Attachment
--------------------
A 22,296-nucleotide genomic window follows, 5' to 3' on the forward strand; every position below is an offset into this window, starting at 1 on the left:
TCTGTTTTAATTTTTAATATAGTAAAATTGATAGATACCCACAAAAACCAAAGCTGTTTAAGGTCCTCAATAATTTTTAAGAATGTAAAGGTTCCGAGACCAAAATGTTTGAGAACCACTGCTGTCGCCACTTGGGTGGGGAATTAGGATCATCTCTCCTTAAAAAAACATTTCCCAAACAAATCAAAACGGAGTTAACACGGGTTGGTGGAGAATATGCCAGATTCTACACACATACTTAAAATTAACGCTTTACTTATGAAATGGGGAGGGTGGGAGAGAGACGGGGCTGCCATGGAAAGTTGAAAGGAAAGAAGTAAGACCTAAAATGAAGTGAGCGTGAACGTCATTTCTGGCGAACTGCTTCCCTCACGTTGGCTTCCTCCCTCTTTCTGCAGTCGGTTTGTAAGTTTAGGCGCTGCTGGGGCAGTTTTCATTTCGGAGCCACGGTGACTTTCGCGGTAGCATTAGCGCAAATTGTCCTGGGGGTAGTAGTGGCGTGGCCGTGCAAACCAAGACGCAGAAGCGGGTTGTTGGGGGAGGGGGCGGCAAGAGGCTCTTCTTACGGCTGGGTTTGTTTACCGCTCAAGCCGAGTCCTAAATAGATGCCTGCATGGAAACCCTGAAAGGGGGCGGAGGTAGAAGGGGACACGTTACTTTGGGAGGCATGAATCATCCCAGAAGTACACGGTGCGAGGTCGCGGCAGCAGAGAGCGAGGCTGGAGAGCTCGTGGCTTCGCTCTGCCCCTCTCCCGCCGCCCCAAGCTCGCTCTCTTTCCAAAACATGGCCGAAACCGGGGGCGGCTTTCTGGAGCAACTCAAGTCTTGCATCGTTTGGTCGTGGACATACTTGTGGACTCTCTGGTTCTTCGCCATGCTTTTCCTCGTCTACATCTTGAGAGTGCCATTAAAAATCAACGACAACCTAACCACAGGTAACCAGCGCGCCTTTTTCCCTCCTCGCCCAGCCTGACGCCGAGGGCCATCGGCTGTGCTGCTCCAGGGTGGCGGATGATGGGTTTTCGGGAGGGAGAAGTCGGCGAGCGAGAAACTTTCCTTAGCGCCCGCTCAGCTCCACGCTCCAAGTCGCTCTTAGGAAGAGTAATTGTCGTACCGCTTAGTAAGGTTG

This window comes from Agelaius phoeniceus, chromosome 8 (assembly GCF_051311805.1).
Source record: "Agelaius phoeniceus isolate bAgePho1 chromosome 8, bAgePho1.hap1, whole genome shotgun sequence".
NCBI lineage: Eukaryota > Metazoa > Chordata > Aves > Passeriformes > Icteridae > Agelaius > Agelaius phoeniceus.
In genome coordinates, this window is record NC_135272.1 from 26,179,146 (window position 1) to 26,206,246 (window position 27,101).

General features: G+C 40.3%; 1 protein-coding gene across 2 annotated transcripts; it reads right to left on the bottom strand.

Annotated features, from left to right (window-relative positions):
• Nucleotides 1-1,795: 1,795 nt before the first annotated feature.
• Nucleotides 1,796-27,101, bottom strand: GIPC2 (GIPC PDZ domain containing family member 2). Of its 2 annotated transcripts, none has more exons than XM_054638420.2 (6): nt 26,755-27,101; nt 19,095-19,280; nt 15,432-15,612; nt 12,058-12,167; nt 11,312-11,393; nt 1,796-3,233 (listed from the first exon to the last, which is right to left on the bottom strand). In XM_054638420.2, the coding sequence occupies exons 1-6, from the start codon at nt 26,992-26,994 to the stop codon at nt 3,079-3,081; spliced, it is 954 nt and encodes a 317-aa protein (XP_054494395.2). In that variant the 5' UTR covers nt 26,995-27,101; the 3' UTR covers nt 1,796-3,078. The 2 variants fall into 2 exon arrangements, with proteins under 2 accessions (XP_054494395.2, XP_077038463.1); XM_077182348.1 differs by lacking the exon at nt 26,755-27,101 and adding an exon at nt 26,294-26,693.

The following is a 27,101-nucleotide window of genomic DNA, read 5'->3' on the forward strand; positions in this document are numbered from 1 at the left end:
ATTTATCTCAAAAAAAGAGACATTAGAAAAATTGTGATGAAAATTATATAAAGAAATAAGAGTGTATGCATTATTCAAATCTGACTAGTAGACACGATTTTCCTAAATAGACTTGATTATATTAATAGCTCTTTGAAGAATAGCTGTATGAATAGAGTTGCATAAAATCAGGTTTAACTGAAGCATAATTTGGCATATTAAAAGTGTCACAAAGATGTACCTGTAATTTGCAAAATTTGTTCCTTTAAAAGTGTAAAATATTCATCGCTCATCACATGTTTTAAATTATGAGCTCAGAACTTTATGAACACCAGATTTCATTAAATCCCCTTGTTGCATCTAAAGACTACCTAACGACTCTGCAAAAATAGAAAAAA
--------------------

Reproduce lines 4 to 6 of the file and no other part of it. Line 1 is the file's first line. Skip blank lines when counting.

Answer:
Source record: "Agelaius phoeniceus isolate bAgePho1 chromosome 8, bAgePho1.hap1, whole genome shotgun sequence".
NCBI lineage: Eukaryota > Metazoa > Chordata > Aves > Passeriformes > Icteridae > Agelaius > Agelaius phoeniceus.
In genome coordinates, this window is record NC_135272.1 from 26,179,146 (window position 1) to 26,206,246 (window position 27,101).